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Between beautiful views and fresh island produce, the Shimanami Kaido is an excellent cycling trip full of Japanese history. From Samurai Shrines to Japanese pirates, the Setouchi islands it traverses offer up a wealth of legends and battlegrounds. While I cycled the 70km route, experiencing farm stayslemon picking, and more, it was the history of these small islands that became an unexpected highlight of my explorations. Whether it was the ancient tradition of salt-making or the dedicated patrols of the surrounding waters, there was a quiet history waiting to be discovered in each destination. As well as meeting the communities along my route, I was able to imagine their predecessors and the traditions and skills they had passed on to the generations based on the islands today.

Murakami Kaizoku Museum: Setouchi Islands’ History of Pirates 

Greeted by large replica wooden boats, I am intrigued by the idea of Japanese pirates and had heard little of them, but the impressive museum was the perfect place to learn. 

Often called the Samurai of the Sea, Japan’s pirates are a legendary topic that comes alive here on the islands. Sometimes referred to as suigun (navy) and sometimes kaizoku (pirates), the controlling clans were a unique mixture, with the power of one and the reputation of another. While in English the term ‘pirate’ often conjures images of lawless vagabonds, the dedicated Murakami Kaizoku Museum on Oshima Island aims to change this perception for the Japanese counterparts. 

The Murakami Clan, who ruled the Seto Inland Sea until the end of the Sengoku Period in the early 17th century were formed of three clans. Working harmoniously, they controlled the waters and influenced military, trade, and governmental decisions. Far from lawless, they had codes of honour and would provide flags to passing boats to showcase their permitted travels to shore. 

Seeing these torn flags on display alongside the carefully preserved suits of armour and life-size models, it is possible to imagine the ships setting sail to watch over the islands. An excellent audio-guide using QR codes explains the history as you explore the museum, with expansive floor maps and unending views of the sea to help you picture the past.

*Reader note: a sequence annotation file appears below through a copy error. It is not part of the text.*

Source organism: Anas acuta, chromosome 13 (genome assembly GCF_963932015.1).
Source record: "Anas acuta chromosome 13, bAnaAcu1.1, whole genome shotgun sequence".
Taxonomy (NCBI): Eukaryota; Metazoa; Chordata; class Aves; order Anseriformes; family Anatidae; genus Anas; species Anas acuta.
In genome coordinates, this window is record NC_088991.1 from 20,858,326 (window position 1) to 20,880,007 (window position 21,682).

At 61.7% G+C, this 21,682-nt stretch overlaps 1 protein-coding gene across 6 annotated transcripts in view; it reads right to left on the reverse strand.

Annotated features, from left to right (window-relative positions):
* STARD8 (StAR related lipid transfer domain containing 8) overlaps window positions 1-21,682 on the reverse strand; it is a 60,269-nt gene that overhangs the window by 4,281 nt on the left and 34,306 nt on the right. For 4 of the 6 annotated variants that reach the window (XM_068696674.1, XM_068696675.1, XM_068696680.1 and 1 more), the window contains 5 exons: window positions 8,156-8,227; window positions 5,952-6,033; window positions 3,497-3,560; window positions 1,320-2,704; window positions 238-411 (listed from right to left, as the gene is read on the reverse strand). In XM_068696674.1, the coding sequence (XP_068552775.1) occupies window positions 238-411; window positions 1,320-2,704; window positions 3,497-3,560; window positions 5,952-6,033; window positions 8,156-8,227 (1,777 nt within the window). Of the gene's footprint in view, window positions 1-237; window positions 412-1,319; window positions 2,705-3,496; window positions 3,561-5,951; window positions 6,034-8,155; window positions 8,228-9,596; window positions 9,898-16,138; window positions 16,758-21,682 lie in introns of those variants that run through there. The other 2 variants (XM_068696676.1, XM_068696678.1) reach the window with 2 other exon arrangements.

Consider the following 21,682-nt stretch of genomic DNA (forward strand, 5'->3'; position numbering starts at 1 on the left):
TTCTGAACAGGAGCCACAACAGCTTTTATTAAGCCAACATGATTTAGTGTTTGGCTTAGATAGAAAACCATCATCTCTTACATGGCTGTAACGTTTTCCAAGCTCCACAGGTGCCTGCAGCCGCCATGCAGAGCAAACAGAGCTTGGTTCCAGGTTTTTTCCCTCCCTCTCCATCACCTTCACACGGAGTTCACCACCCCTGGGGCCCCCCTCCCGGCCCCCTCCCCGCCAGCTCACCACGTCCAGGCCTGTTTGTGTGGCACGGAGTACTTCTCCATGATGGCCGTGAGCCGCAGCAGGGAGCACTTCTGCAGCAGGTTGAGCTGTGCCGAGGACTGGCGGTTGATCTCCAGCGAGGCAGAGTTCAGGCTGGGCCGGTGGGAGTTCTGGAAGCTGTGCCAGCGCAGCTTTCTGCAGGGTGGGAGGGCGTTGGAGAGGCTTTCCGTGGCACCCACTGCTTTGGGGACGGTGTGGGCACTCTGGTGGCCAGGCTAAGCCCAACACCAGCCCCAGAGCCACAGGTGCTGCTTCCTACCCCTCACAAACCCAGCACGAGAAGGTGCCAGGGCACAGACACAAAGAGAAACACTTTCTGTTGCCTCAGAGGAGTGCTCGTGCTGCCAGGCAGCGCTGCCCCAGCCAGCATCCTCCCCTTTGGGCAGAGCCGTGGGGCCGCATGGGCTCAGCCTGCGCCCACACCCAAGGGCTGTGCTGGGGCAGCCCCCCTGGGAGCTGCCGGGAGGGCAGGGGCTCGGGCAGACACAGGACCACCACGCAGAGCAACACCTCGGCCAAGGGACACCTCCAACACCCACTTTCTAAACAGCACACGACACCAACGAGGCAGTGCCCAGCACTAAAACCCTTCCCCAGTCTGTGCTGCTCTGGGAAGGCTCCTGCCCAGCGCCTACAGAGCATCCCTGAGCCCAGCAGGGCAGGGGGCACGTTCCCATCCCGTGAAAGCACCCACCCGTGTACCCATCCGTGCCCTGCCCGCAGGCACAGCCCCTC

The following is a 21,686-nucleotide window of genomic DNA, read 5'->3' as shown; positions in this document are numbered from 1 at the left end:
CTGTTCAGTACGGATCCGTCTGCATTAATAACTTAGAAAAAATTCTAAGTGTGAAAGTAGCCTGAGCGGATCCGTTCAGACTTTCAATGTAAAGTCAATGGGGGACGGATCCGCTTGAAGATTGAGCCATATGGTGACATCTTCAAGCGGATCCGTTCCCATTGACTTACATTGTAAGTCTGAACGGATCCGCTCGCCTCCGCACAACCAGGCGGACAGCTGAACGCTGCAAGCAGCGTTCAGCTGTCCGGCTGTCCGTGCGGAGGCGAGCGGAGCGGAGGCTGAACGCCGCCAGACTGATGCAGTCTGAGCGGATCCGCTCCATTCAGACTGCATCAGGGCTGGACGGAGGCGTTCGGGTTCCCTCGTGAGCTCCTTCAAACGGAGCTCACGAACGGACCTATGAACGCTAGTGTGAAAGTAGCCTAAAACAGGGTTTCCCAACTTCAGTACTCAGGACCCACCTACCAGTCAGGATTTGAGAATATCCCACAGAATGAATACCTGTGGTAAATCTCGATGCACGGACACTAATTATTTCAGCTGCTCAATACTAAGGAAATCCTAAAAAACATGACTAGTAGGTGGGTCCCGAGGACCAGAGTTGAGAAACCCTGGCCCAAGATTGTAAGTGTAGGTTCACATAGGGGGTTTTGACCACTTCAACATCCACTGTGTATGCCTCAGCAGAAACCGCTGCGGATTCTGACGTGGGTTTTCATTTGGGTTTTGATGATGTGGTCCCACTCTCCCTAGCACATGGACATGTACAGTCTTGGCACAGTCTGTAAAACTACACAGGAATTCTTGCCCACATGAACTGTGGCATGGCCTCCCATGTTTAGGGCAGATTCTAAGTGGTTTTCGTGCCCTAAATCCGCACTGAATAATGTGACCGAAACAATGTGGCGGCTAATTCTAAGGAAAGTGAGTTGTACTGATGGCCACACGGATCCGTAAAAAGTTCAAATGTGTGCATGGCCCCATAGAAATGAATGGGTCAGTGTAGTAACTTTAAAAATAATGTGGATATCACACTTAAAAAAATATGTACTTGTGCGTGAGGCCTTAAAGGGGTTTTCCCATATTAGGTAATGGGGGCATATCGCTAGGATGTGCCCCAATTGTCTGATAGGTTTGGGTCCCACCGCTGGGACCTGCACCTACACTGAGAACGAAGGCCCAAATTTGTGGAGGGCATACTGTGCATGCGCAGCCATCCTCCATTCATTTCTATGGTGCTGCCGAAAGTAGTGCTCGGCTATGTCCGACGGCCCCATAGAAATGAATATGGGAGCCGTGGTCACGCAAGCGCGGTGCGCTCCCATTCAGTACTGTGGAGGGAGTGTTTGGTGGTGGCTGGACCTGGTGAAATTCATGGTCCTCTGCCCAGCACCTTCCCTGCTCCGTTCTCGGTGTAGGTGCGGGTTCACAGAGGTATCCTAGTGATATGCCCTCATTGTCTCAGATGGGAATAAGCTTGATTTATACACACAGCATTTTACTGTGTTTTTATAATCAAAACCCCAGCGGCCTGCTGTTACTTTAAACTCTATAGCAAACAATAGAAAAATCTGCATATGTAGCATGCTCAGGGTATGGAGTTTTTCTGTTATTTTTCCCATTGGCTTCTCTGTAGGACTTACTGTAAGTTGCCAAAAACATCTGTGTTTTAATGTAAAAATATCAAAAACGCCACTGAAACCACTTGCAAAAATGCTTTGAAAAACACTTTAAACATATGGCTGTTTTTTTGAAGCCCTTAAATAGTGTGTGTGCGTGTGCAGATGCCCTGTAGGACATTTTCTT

Murakami Kaizoku Museum, Oshima Island
Location: 1285, Miyakubo, Miyakubo-cho, Imabari city, Ehime 794-2203
Phone: +81 897-74-1065
Hours: 9 am – 5 pm, closed Mondays or the following day if Monday is a holiday.  
Entry: Adults: 310 yen, Students: 160 yen, those under 18: free
Murakami Kaizoku Museum Website (Japanese only)

Samurai Pilgrimages to Oyamazumi Shrine

Once drawing Samurai on pilgrimages from across Japan, the impressive Oyamazumi Shrine has an undeniable sense of history surrounding it. As I step through the torii gate and beneath the grand wooden entrance, I feel the significance of the centuries of worshippers that have passed through them before me. 

Oyamazumi shrine gate entrance

This shrine is dedicated to Oyamazumi no Okami, the spirit of Amaterasu Okami’s older brother and God of oceans, mountains, and warfare. Due to this enshrined deity, local Samurai have long worshipped here, praying for success in battle and, when granted their requests, returned to present the shrine with offerings of swords and armour. While the shrine itself is an incredible sight, not to mention its highly unusual and ancient trees, the connected museum highlights the unique significance of this 1,400-year-old shrine. 

Still showing signs of battle, the carefully cared for pieces are displayed in the Homotsukan Museum, including pieces from Japan’s first Shogun, Yoritomo Minamoto. Alongside are also pieces from a female samurai, known as Tsuruhime. It is said that once becoming Head Priest of the shrine at just 15-years-old following the deaths of her brothers and father, she led the Omishima forces in battle, again and again, killing a clan general in one-to-one combat but eventually ended her life in the seas she’d defended following the death of her fiance. Learning these impressive local tales is an unexpected highlight when visiting a shrine, and the weight of the island’s history imbues my surroundings with an added beauty.